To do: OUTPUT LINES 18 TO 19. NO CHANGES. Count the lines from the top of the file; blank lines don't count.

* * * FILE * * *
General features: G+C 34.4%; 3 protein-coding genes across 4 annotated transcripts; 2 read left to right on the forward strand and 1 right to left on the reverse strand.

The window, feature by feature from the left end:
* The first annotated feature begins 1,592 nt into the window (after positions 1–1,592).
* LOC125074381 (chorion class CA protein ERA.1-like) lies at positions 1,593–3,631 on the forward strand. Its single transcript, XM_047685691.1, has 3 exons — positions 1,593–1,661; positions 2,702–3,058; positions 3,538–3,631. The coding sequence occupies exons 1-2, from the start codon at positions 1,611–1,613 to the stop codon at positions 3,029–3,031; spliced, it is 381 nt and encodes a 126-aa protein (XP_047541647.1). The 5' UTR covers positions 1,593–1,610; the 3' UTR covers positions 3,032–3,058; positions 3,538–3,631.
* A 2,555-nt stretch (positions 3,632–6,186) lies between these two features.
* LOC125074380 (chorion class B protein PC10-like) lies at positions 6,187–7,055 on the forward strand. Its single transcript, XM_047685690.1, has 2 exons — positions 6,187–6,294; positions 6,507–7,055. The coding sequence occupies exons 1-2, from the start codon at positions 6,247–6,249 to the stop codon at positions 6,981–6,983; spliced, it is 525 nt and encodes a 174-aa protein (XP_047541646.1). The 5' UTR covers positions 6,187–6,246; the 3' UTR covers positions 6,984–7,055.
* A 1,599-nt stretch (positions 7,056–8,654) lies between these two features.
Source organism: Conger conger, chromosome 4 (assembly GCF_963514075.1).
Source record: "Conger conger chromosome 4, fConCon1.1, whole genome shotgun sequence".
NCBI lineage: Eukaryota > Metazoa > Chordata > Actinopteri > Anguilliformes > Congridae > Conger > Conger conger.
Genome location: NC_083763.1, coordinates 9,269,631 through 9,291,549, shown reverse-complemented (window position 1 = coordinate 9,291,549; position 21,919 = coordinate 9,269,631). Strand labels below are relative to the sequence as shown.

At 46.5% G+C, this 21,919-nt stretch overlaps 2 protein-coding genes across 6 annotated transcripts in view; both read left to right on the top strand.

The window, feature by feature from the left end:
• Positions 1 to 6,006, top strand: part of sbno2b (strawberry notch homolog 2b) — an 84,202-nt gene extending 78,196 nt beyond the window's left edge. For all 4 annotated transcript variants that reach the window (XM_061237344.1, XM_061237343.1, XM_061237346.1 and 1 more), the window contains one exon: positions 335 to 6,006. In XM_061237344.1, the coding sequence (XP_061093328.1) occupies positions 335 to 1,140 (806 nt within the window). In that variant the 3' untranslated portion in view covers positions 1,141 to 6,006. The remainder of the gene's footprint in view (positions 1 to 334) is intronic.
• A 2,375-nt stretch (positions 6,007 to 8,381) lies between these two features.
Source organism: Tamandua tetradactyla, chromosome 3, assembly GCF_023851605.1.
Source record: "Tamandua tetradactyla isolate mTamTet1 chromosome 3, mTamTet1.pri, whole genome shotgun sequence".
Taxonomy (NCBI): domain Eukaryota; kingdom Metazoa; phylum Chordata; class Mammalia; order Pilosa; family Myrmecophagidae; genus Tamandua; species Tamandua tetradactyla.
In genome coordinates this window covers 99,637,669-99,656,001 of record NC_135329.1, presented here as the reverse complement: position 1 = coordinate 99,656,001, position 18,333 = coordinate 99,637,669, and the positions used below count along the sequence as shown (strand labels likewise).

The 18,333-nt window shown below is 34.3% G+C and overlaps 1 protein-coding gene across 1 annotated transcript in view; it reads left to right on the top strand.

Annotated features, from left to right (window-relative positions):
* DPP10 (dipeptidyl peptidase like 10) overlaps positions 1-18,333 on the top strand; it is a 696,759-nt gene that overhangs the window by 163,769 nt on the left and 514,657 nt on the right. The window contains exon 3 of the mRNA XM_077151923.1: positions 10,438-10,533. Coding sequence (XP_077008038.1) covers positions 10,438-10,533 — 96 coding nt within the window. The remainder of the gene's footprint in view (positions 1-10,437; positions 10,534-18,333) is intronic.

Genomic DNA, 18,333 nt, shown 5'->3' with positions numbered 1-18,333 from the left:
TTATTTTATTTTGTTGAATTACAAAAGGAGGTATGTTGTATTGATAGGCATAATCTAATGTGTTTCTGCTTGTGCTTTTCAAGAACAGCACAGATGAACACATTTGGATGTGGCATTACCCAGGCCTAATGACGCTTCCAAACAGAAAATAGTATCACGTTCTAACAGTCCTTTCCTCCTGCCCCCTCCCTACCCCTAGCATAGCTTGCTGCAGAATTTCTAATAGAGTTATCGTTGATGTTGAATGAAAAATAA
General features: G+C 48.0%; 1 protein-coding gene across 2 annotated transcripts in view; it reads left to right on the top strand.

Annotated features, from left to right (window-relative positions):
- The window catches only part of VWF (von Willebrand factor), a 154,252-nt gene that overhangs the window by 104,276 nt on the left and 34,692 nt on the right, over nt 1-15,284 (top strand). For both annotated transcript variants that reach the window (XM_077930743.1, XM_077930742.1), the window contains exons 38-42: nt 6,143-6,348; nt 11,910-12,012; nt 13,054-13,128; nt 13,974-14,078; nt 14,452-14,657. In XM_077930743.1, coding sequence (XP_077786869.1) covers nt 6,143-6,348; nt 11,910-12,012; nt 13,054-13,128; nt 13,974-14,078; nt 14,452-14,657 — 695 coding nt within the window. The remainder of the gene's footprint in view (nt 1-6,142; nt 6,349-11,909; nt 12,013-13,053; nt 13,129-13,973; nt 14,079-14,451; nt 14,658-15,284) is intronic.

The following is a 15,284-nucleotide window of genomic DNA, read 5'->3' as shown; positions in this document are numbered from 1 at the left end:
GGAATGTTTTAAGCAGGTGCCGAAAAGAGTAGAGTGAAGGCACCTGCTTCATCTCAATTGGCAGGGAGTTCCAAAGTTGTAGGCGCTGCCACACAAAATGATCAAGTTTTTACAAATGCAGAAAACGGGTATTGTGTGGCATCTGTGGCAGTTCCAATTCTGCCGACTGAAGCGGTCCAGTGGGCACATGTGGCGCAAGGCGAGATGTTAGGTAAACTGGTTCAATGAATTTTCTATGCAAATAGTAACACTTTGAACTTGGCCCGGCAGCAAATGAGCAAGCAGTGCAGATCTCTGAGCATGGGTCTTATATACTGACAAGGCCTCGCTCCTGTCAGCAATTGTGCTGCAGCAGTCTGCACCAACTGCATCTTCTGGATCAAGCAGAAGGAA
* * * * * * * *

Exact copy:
Taxonomy (NCBI): domain Eukaryota; kingdom Metazoa; phylum Chordata; class Mammalia; order Pilosa; family Myrmecophagidae; genus Tamandua; species Tamandua tetradactyla.
In genome coordinates this window covers 99,637,669-99,656,001 of record NC_135329.1, presented here as the reverse complement: position 1 = coordinate 99,656,001, position 18,333 = coordinate 99,637,669, and the positions used below count along the sequence as shown (strand labels likewise).